0
Editorial |

Elder Self-neglect:  Medical Emergency or Marker of Extreme Vulnerability?

Thomas M. Gill, MD
JAMA. 2009;302(5):570-571. doi:10.1001/jama.2009.1136.
Text Size: A A A
Published online

Extract

To address the vulnerability that often accompanies aging, a social contract was established with older individuals in the 1960s through US legislation leading to the creation of the Social Security and Medicare programs. This contract was augmented in 1975 through passage of Title XX of the Social Security Act, which required states to develop and maintain protective service agencies for senior citizens. In most states, these agencies are the first responders to reports of elder abuse, including physical abuse, neglect, and financial exploitation. The most common reason for referral to adult protective services, however, is self-neglect, an ill-defined syndrome characterized by the inability to meet one's basic needs to an extent that it poses a threat to personal health and safety.1,2 The absence of a caregiver distinguishes self-neglect from neglect, which is the most common subtype of elder abuse.3

Sign In to Access Full Content

Don't have Access?

Register and get free email Table of Contents alerts, saved searches, PowerPoint downloads, CME quizzes, and more

Subscribe for full-text access to content from 1998 forward and a host of useful features

Activate your current subscription (AMA members and current subscribers)

Purchase Online Access to this article for 24 hours

First Page Preview

View Large
/>
First page PDF preview

Figures

Tables

References

CME
Meets CME requirements for:
Browse CME for all U.S. States
Accreditation Information
The American Medical Association is accredited by the Accreditation Council for Continuing Medical Education to provide continuing medical education for physicians. The AMA designates this journal-based CME activity for a maximum of 1 AMA PRA Category 1 CreditTM per course. Physicians should claim only the credit commensurate with the extent of their participation in the activity. Physicians who complete the CME course and score at least 80% correct on the quiz are eligible for AMA PRA Category 1 CreditTM.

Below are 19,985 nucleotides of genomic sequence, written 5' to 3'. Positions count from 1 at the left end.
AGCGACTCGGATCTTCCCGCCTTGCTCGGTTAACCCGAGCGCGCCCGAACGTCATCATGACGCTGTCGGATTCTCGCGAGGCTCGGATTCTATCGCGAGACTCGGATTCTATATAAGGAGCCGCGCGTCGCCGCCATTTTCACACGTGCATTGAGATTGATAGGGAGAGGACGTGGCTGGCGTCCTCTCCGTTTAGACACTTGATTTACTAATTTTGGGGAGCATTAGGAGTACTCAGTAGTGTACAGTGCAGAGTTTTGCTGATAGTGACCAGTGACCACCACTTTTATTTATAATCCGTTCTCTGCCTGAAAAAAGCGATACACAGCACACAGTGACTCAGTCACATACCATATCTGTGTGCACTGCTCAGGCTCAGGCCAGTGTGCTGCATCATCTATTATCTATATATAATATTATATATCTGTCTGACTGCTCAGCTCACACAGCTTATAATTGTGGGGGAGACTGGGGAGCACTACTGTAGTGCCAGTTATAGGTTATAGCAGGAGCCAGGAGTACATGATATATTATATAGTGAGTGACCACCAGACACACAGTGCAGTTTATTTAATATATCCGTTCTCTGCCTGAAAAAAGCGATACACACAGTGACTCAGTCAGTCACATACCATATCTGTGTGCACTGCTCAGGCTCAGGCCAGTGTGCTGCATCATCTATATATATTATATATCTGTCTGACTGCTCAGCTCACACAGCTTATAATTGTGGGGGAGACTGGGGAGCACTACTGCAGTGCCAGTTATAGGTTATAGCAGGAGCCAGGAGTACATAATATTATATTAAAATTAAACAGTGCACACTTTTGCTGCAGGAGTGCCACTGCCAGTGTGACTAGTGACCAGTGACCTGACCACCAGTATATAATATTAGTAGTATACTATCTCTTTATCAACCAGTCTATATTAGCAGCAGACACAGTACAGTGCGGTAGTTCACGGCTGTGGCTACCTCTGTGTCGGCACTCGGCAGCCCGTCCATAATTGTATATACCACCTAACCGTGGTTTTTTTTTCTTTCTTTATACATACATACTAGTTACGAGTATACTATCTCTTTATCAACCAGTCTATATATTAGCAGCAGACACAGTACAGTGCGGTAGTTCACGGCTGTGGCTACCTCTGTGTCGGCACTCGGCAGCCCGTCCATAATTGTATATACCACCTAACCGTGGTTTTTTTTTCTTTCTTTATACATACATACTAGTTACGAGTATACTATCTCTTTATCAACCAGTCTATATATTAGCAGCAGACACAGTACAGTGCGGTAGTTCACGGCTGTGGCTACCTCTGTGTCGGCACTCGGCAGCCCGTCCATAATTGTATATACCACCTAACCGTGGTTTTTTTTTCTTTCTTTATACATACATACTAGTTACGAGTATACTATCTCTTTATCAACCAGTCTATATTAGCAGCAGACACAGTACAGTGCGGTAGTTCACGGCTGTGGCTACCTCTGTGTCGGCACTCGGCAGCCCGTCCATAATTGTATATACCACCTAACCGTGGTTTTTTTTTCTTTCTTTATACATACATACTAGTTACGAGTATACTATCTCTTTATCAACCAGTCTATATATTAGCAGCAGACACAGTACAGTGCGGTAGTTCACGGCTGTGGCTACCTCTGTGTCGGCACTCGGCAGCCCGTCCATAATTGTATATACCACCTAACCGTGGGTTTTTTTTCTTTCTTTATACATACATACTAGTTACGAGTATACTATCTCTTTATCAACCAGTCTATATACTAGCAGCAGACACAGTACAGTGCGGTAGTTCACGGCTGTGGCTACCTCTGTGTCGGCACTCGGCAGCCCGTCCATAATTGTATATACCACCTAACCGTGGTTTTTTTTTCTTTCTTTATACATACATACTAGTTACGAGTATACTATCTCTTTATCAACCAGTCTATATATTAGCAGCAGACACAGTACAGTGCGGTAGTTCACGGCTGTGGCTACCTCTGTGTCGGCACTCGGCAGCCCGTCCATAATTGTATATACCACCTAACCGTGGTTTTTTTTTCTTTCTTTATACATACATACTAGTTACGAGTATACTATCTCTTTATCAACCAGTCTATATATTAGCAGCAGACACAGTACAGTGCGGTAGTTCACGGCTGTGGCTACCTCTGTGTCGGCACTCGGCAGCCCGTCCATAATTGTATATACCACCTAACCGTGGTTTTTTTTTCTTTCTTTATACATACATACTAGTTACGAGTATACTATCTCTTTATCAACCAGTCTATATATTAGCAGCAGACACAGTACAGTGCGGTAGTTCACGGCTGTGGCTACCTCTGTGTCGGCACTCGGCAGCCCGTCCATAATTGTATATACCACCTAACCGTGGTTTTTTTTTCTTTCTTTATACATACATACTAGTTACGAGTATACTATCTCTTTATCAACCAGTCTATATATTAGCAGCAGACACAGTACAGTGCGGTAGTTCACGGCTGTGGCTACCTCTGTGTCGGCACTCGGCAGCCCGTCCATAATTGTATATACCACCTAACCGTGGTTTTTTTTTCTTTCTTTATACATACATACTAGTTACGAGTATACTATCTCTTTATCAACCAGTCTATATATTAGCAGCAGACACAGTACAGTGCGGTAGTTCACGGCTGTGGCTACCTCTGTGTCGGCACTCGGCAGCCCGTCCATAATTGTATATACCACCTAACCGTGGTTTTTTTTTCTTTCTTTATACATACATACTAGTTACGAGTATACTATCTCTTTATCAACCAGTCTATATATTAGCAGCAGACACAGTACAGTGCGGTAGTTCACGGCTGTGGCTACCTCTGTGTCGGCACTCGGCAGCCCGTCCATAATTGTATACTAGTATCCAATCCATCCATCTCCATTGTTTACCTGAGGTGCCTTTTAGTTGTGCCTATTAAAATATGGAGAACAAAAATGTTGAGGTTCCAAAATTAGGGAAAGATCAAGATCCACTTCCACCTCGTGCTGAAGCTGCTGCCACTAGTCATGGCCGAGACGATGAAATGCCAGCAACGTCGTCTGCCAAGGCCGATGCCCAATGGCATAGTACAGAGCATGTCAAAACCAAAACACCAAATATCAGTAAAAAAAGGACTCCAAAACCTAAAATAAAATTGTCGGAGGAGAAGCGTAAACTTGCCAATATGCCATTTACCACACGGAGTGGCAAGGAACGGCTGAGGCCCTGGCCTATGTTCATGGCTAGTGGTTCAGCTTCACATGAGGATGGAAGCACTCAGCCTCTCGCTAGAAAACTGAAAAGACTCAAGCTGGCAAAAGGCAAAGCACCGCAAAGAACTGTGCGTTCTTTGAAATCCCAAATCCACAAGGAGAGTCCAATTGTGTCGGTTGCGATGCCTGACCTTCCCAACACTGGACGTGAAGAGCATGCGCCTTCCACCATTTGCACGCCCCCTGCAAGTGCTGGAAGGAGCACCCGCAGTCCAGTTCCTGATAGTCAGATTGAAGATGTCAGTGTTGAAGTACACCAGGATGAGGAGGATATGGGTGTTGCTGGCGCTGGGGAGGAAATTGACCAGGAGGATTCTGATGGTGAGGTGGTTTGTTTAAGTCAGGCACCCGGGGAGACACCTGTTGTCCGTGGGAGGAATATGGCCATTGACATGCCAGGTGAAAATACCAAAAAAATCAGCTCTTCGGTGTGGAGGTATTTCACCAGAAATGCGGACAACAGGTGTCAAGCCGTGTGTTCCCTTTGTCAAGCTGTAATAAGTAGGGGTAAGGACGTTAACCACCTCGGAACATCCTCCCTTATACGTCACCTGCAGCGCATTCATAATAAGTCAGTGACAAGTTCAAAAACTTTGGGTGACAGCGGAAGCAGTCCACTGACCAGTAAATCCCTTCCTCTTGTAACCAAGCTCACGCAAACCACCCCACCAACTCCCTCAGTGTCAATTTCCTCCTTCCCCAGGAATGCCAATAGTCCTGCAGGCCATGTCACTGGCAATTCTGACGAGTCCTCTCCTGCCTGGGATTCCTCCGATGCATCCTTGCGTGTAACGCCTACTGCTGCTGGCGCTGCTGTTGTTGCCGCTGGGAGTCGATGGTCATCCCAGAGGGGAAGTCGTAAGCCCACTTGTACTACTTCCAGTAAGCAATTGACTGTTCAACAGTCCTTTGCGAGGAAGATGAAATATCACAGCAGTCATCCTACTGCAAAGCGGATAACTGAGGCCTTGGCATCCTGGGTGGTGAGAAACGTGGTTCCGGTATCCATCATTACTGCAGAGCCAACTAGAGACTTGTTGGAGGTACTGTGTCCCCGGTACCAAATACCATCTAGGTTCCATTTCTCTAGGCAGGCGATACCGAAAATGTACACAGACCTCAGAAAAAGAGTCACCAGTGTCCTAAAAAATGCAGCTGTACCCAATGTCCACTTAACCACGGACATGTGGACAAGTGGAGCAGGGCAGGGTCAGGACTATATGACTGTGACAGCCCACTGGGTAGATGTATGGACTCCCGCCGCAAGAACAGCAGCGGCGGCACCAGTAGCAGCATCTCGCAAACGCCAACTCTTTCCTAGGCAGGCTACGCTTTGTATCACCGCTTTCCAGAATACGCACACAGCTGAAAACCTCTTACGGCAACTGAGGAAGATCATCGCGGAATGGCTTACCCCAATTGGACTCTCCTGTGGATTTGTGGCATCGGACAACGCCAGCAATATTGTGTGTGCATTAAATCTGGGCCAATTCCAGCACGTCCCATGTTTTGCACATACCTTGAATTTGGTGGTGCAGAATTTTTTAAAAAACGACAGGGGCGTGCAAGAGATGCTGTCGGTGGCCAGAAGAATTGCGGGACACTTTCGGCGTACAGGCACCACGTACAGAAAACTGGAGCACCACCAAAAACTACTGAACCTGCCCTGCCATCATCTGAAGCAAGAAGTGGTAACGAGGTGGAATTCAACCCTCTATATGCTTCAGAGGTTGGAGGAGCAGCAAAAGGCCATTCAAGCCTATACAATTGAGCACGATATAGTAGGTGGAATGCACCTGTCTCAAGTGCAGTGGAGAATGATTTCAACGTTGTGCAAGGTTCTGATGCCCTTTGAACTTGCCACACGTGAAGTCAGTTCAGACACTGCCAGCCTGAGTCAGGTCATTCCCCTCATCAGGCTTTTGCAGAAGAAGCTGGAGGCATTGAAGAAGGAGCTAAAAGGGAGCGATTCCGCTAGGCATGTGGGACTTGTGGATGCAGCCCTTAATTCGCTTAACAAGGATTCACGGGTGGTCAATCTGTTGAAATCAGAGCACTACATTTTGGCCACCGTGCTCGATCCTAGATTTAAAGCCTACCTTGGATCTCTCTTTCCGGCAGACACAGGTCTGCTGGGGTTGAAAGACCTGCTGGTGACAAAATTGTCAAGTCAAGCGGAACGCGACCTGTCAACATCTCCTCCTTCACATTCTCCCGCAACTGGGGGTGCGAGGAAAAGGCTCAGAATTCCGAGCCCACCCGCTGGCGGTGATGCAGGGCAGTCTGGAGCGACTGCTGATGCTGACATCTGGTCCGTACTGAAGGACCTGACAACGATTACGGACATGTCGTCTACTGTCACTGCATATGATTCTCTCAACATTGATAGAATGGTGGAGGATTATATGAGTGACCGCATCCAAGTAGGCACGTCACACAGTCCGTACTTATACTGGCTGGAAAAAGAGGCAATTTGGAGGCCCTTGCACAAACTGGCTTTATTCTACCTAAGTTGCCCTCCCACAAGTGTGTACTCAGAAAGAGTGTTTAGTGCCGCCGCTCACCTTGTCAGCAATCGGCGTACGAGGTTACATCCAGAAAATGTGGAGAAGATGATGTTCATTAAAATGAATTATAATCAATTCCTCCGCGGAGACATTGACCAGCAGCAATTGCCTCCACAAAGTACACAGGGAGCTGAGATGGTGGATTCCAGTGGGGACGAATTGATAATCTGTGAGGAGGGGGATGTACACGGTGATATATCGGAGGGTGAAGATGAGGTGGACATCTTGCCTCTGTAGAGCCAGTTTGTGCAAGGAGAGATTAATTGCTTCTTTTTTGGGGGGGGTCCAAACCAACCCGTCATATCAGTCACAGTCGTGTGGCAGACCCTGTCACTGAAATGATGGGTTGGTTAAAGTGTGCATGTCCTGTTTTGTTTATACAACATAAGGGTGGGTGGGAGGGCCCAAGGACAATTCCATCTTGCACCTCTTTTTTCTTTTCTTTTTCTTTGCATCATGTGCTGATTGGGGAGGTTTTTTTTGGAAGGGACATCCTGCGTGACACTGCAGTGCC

Note: You must get at least of the answers correct to pass this quiz.
You have not filled in all the answers to complete this quiz
The following questions were not answered:
Sorry, you have unsuccessfully completed this CME quiz with a score of
The following questions were not answered correctly:
Commitment to Change (optional):
Indicate what change(s) you will implement in your practice, if any, based on this CME course.
Your quiz results:
The filled radio buttons indicate your responses. The preferred responses are highlighted
For CME Course: A Proposed Model for Initial Assessment and Management of Acute Heart Failure Syndromes
Indicate what changes(s) you will implement in your practice, if any, based on this CME course.
NOTE:
Citing articles are presented as examples only. In non-demo SCM6 implementation, integration with CrossRef’s "Cited By" API will populate this tab (http://www.crossref.org/citedby.html).

Multimedia

Some tools below are only available to our subscribers or users with an online account.

Web of Science® Times Cited: 3

Sign In to Access Full Content

Related Content

Customize your page view by dragging & repositioning the boxes below.

See Also...
Articles Related By Topic
Related Topics
Jobs
brightcove.createExperiences();